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Does this proof work?

By definition:

$$[A \cap B = A] \wedge [A \cup B = B] \implies [A \subseteq B]$$

Therefore:

$$[\emptyset \cap B = \emptyset] \wedge [\emptyset \cup B = B] \implies [\emptyset \subseteq B]$$

Thanks in advance.

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  • $\begingroup$ meta.math.stackexchange.com/questions/5020/… $\endgroup$ – Timbuc Feb 7 '15 at 13:44
  • $\begingroup$ What about: for any set $\;A\;$ we have that for all $\;x\in\emptyset\implies x\in A\;$ and thus $\;\emptyset\subset A\;$ ? $\endgroup$ – Timbuc Feb 7 '15 at 13:45
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    $\begingroup$ understanding $\emptyset \subseteq B$ is easier than understanding $[A \cap B = A] \wedge [A \cup B = B] \implies [A \subseteq B]$ $\endgroup$ – user 1 Feb 7 '15 at 13:50
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    $\begingroup$ If you take that relation as a definition, then this is valid, as long as you can show that $\emptyset\cap B=\emptyset,\emptyset\cup B=B$. $\endgroup$ – Wojowu Feb 7 '15 at 13:56
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    $\begingroup$ @G Ch Wojowu is right. So the question is how do you say $\varnothing \cap B = \varnothing$ and $\varnothing \cup B = B$ $\endgroup$ – R_D Feb 7 '15 at 14:11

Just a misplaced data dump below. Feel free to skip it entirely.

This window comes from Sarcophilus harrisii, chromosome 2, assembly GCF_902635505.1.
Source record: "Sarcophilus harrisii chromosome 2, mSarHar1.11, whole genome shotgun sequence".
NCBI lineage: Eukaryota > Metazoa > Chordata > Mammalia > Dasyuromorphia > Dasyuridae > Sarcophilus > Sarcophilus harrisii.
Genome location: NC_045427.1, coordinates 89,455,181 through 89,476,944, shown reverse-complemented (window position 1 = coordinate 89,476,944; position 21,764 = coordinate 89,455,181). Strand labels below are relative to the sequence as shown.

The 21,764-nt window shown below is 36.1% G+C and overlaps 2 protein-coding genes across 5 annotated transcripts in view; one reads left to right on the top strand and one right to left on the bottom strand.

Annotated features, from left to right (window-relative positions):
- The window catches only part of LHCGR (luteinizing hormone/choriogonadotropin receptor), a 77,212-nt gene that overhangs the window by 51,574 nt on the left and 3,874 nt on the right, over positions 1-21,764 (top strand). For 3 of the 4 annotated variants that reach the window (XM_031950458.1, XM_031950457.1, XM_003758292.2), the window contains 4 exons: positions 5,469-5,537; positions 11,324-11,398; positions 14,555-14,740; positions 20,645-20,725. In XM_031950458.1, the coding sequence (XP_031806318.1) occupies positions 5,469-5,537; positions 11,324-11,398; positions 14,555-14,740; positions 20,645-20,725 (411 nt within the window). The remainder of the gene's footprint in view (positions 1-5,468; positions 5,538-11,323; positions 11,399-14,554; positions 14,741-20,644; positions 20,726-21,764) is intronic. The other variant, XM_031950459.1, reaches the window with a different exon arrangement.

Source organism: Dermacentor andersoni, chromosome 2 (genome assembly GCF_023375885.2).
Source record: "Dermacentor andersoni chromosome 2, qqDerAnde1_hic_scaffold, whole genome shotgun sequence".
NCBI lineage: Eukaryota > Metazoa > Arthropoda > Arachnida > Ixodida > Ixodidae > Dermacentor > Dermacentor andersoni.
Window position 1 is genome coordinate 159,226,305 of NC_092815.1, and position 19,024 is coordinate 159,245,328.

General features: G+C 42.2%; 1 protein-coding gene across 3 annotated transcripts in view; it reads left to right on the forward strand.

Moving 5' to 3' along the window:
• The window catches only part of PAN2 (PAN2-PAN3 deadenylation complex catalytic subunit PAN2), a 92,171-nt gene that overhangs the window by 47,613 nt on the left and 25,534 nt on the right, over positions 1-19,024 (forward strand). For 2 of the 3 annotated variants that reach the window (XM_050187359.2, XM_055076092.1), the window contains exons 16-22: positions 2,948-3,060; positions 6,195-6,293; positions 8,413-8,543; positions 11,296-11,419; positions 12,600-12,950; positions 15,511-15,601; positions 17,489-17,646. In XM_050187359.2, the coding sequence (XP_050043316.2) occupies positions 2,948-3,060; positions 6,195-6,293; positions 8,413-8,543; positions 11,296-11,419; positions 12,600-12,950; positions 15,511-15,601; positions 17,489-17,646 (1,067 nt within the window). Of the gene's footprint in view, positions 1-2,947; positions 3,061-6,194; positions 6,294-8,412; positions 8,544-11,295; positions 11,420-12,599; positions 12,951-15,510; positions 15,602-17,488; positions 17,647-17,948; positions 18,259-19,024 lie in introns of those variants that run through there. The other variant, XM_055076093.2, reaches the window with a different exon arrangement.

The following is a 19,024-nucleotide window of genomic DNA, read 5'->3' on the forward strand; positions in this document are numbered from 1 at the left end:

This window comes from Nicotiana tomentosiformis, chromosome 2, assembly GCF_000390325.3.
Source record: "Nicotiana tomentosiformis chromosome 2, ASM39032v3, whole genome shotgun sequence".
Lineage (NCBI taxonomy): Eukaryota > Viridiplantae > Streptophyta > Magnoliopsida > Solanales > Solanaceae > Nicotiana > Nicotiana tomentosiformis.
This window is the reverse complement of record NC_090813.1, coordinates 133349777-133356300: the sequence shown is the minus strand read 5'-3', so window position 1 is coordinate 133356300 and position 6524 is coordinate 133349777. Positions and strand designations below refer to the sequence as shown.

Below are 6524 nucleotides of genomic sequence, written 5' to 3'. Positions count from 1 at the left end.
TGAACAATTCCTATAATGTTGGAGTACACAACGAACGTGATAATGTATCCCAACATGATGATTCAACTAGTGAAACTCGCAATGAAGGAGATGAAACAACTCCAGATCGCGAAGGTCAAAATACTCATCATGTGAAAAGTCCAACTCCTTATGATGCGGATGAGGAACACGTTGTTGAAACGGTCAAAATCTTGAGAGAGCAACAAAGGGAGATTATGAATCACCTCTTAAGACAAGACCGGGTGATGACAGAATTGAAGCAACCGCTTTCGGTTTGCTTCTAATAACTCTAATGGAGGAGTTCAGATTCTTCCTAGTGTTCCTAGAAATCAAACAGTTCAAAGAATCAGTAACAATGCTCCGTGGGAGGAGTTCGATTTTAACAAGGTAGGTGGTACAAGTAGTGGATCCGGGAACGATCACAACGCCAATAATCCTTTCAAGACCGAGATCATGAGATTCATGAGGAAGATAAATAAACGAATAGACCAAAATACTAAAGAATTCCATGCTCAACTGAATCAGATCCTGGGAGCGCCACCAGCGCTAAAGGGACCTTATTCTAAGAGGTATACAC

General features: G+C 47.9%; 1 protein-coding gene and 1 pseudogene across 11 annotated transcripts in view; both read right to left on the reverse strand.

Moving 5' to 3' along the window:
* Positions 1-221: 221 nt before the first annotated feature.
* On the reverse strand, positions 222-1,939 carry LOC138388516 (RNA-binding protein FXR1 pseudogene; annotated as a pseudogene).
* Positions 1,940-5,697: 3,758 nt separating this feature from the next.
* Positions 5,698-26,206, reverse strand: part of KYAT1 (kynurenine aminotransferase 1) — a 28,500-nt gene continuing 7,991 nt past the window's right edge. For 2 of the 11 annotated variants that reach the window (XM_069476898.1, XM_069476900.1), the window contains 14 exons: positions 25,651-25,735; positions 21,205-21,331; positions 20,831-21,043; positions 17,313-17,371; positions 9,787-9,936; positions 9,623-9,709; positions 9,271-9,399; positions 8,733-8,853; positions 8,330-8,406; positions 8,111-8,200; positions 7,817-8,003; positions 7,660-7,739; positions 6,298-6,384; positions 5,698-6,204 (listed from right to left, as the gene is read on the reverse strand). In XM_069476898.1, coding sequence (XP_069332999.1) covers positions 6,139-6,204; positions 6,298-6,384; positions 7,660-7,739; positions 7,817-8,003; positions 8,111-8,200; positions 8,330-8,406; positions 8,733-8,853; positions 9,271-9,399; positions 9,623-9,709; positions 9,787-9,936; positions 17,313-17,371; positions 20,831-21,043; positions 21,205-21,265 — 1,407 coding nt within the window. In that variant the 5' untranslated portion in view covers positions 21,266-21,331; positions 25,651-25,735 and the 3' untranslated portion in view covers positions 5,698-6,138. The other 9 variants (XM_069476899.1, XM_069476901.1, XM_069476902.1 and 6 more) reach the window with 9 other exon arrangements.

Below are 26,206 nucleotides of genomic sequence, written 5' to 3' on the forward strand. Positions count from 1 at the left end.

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If you use this as your definition of subset, you need to justify that $\varnothing\cap B=\varnothing$ and $\varnothing\cup B=B$. I will do these here.

Note that $\varnothing\cap B=\left\{x:x\in \varnothing\land x\in B\right\}$. Since the condition $x\in\varnothing$ is never satisfied, the set is defined by an always-false condition, and so we have that $\varnothing\cap B=\varnothing$.

Now, note that $\varnothing\cup B=\left\{x:x\in\varnothing\lor x\in B\right\}$. Since, again, the condition $x\in\varnothing$ is never satisfied, the defining condition for this set is $x\in B$, and so we have that $\varnothing\cup B=B$.

Therefore, since $\varnothing\cap B=\varnothing$ and $\varnothing\cup B=B$, we have that $\varnothing\subseteq B$. Since $B$ was no set in particular, this makes $\varnothing$ a subset of every set, as required.

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